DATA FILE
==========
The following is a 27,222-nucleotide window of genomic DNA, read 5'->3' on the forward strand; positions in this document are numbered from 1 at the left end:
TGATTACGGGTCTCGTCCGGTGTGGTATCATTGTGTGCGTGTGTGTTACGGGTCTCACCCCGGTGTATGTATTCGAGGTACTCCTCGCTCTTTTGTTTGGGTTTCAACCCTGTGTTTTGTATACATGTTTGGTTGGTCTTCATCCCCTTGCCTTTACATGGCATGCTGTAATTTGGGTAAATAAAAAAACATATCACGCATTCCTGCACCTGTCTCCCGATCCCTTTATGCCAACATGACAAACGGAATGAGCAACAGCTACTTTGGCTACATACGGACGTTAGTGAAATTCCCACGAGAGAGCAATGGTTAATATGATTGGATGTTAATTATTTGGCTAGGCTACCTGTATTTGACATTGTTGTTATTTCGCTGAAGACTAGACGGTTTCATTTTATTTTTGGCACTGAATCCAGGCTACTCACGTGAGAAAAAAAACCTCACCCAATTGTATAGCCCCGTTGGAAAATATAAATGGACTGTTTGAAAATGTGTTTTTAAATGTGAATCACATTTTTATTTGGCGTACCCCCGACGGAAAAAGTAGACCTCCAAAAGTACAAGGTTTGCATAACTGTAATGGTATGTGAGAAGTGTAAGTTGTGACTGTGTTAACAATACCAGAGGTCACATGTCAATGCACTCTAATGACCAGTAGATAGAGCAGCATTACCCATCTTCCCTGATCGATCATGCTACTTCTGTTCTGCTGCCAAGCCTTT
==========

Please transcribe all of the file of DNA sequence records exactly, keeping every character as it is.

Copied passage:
The following is a 27,222-nucleotide window of genomic DNA, read 5'->3' on the forward strand; positions in this document are numbered from 1 at the left end:
TGATTACGGGTCTCGTCCGGTGTGGTATCATTGTGTGCGTGTGTGTTACGGGTCTCACCCCGGTGTATGTATTCGAGGTACTCCTCGCTCTTTTGTTTGGGTTTCAACCCTGTGTTTTGTATACATGTTTGGTTGGTCTTCATCCCCTTGCCTTTACATGGCATGCTGTAATTTGGGTAAATAAAAAAACATATCACGCATTCCTGCACCTGTCTCCCGATCCCTTTATGCCAACATGACAAACGGAATGAGCAACAGCTACTTTGGCTACATACGGACGTTAGTGAAATTCCCACGAGAGAGCAATGGTTAATATGATTGGATGTTAATTATTTGGCTAGGCTACCTGTATTTGACATTGTTGTTATTTCGCTGAAGACTAGACGGTTTCATTTTATTTTTGGCACTGAATCCAGGCTACTCACGTGAGAAAAAAAACCTCACCCAATTGTATAGCCCCGTTGGAAAATATAAATGGACTGTTTGAAAATGTGTTTTTAAATGTGAATCACATTTTTATTTGGCGTACCCCCGACGGAAAAAGTAGACCTCCAAAAGTACAAGGTTTGCATAACTGTAATGGTATGTGAGAAGTGTAAGTTGTGACTGTGTTAACAATACCAGAGGTCACATGTCAATGCACTCTAATGACCAGTAGATAGAGCAGCATTACCCATCTTCCCTGATCGATCATGCTACTTCTGTTCTGCTGCCAAGCCTTT